Must be because I'm from Birmingham but our saying is "As queers as a box of frogs"
Nothing to do with the gay community but just that if any body presented you with a box of frogs we say it would be a bit queer, silly, strange etc ?.
Isn't local dialect enlightening
Thick as 2 short planks - I've always liked that one but no idea of it's origin.
Silly as a box of lights has always puzzled me - but not enough to Google it
philippa smith2 says:In a more modern context, we say someone has trumped someone - was there a Trump before that well loved figure presently in the White House ?
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In a more modern context, we say someone has trumped someone - was there a Trump before that well loved figure presently in the White House ?
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That usage is from playing cards - 'trumps' are the suit that beats all cards of any other suit in whist, bridge, euchre and other related games. I've no idea why they are called 'trumps' though - possibly a corruption of 'triumph' or the like?
white (albino) elephants were apparently considered super holy in some eastern countries back in the day, so had to be kept in luxury and not worked. One of the Thai kings used to give an albino elephant as a gift to any of his subjects that had displeased him because keeping one normally bankrupted the keeper.
English is a very acquisitive language and the reach of the British Empire brought very diverse languages and cultures into common experience. Most languages have animal sayings and similes, and English, which admires picturesque linguistic usage, has adopted and adapted many of them. So probably it does have more because it has everyone else's - like the Thai white elephant - as well as it's own gift horses whose teeth should not be examined - just take the nag and be grateful for a free horse
As long as it's not a one trick pony.
Raining cats and dogs; swing a cat (which is actually a whip called the cat o' 9 tails and not a pussycat); ants in your pants; the birds and the bees; catnap, cat got your tongue.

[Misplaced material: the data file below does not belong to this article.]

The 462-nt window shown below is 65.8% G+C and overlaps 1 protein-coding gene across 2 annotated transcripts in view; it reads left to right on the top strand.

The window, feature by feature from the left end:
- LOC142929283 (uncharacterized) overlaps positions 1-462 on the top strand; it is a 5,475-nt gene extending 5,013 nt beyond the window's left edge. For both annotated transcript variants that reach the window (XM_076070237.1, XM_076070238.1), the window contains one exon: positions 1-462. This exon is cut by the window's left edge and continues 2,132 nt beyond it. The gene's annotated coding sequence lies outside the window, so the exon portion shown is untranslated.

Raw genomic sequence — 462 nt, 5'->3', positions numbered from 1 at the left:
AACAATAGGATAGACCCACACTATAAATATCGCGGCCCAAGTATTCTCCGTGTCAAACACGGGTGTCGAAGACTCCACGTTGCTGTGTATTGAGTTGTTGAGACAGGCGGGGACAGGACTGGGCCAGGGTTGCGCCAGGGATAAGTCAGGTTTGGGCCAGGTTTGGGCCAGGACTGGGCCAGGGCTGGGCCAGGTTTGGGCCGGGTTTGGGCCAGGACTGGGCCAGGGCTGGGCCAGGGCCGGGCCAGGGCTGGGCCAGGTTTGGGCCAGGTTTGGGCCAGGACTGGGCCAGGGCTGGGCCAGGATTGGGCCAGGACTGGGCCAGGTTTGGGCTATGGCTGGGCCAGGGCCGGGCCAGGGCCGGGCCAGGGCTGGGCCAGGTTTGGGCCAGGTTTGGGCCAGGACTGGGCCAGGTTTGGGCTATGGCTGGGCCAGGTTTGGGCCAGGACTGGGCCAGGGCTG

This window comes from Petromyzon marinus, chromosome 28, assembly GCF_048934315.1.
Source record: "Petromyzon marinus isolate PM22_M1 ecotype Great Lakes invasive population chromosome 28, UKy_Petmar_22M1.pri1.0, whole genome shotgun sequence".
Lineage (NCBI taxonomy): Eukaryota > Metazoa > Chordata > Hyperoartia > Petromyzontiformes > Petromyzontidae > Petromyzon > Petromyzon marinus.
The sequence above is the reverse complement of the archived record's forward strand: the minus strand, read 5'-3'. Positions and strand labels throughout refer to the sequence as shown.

Lots of cat expressions.
Thanks for the Trump thing Raisingirl obvious when you say -don't know why I didn't think of that other than I am not a card player. No excuse tho.
I agree that the English language is acquisitive and without going in to too much detail, you have partly answered my original question. Apart from nothing better to do, the statement I was querying was from an expert ( say no more ) - the English language uses these terms far more in modern parlance than other languages. It just set me thinking - true or not ??
I have enough problems trying to translate some of our more peculiar sayings to my French and Spanish friends - never sounds the same somehow
Well, the French have other cats to whip meaning other fish to fry; a cat in the throat when we have a frog; call a cat a cat when we call a spade a spade (or as, one old friend used to say, an f'ing shovel when things were bad) ; get on like cat and dog for people who don't get on at all - not as many cat expressions as English then.
They also switch from cock to donkey - change subjects; memory of an elephant like English; they talk about hens having teeth when we think of pigs flying and someone who walks silently goes at wolf pace.
As with English they have a scapegoat but he might also be a stuffed turkey. When they swallow their pride they swallow a viper and if they're a bit mad, instead of bats in the belfry they have a spider on the ceiling. When they're happy, Larry doesn't get a mention - they're happy as a fish in water.
Lots more I expect and I can't help with Spanish or any other languages.
Last edited: 11 January 2018 22:05:35
Obelixx says:they talk about hens having teeth when we think of pigs flying
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they talk about hens having teeth when we think of pigs flying
'as rare as hen's teeth' is a fairly common English expression - quite possibly translated and adopted from the French.
Hells Bells ( where did that come from apart from Andy Hamilton ) - you have all come up with such interesting stuff and I've enjoyed the responses. Thanks to all who have participated. I still can't pretend to go up against the "expert" but I've learned/ been reminded of a lot this evening.
No idea. Some think it may be a reference to early industrialisation in the USA when the day's hours were signaled by the factory bell for start of work, lunch and end of day.
Others think the complete expression is hell's bells and cockleshells which makes it more likely to be a British saying.
A couple more for you - I'll be a monkey's uncle and a bird in the hand is worth two in the bush.